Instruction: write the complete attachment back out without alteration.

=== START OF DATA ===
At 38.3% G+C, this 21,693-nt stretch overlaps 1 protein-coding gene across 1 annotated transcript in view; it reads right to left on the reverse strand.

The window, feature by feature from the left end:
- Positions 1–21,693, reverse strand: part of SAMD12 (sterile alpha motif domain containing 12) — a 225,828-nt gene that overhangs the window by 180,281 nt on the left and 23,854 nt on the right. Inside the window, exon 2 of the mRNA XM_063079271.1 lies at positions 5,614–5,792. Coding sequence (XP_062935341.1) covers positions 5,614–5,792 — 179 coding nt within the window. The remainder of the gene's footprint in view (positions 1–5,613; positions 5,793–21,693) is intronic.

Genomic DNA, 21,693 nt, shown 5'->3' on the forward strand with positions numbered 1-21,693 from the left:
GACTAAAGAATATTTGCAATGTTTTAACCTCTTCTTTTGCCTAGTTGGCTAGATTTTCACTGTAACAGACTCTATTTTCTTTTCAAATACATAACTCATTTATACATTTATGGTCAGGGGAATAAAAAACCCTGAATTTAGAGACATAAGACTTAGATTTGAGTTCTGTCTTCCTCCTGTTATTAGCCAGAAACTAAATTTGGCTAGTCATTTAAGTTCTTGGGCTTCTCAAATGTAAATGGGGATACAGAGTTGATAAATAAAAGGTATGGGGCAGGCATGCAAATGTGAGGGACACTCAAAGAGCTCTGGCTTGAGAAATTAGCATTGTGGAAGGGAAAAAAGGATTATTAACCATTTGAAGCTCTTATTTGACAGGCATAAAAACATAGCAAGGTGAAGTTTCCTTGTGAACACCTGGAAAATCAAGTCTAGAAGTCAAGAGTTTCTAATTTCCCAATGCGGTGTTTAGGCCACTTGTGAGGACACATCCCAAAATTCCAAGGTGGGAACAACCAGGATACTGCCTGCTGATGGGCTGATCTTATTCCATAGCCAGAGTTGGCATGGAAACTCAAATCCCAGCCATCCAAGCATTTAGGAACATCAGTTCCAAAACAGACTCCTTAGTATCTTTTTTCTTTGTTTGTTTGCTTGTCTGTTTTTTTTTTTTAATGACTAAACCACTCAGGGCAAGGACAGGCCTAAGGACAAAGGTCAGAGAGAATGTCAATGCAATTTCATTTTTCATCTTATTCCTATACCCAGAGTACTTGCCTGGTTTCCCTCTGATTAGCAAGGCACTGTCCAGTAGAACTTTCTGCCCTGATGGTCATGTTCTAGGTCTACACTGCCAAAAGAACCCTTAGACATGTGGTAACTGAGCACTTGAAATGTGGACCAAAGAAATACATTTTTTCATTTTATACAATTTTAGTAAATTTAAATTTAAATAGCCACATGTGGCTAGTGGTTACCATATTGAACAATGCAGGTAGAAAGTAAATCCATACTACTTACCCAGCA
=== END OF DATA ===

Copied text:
At 38.3% G+C, this 21,693-nt stretch overlaps 1 protein-coding gene across 1 annotated transcript in view; it reads right to left on the reverse strand.

The window, feature by feature from the left end:
- Positions 1–21,693, reverse strand: part of SAMD12 (sterile alpha motif domain containing 12) — a 225,828-nt gene that overhangs the window by 180,281 nt on the left and 23,854 nt on the right. Inside the window, exon 2 of the mRNA XM_063079271.1 lies at positions 5,614–5,792. Coding sequence (XP_062935341.1) covers positions 5,614–5,792 — 179 coding nt within the window. The remainder of the gene's footprint in view (positions 1–5,613; positions 5,793–21,693) is intronic.

Genomic DNA, 21,693 nt, shown 5'->3' on the forward strand with positions numbered 1-21,693 from the left:
GACTAAAGAATATTTGCAATGTTTTAACCTCTTCTTTTGCCTAGTTGGCTAGATTTTCACTGTAACAGACTCTATTTTCTTTTCAAATACATAACTCATTTATACATTTATGGTCAGGGGAATAAAAAACCCTGAATTTAGAGACATAAGACTTAGATTTGAGTTCTGTCTTCCTCCTGTTATTAGCCAGAAACTAAATTTGGCTAGTCATTTAAGTTCTTGGGCTTCTCAAATGTAAATGGGGATACAGAGTTGATAAATAAAAGGTATGGGGCAGGCATGCAAATGTGAGGGACACTCAAAGAGCTCTGGCTTGAGAAATTAGCATTGTGGAAGGGAAAAAAGGATTATTAACCATTTGAAGCTCTTATTTGACAGGCATAAAAACATAGCAAGGTGAAGTTTCCTTGTGAACACCTGGAAAATCAAGTCTAGAAGTCAAGAGTTTCTAATTTCCCAATGCGGTGTTTAGGCCACTTGTGAGGACACATCCCAAAATTCCAAGGTGGGAACAACCAGGATACTGCCTGCTGATGGGCTGATCTTATTCCATAGCCAGAGTTGGCATGGAAACTCAAATCCCAGCCATCCAAGCATTTAGGAACATCAGTTCCAAAACAGACTCCTTAGTATCTTTTTTCTTTGTTTGTTTGCTTGTCTGTTTTTTTTTTTTAATGACTAAACCACTCAGGGCAAGGACAGGCCTAAGGACAAAGGTCAGAGAGAATGTCAATGCAATTTCATTTTTCATCTTATTCCTATACCCAGAGTACTTGCCTGGTTTCCCTCTGATTAGCAAGGCACTGTCCAGTAGAACTTTCTGCCCTGATGGTCATGTTCTAGGTCTACACTGCCAAAAGAACCCTTAGACATGTGGTAACTGAGCACTTGAAATGTGGACCAAAGAAATACATTTTTTCATTTTATACAATTTTAGTAAATTTAAATTTAAATAGCCACATGTGGCTAGTGGTTACCATATTGAACAATGCAGGTAGAAAGTAAATCCATACTACTTACCCAGCA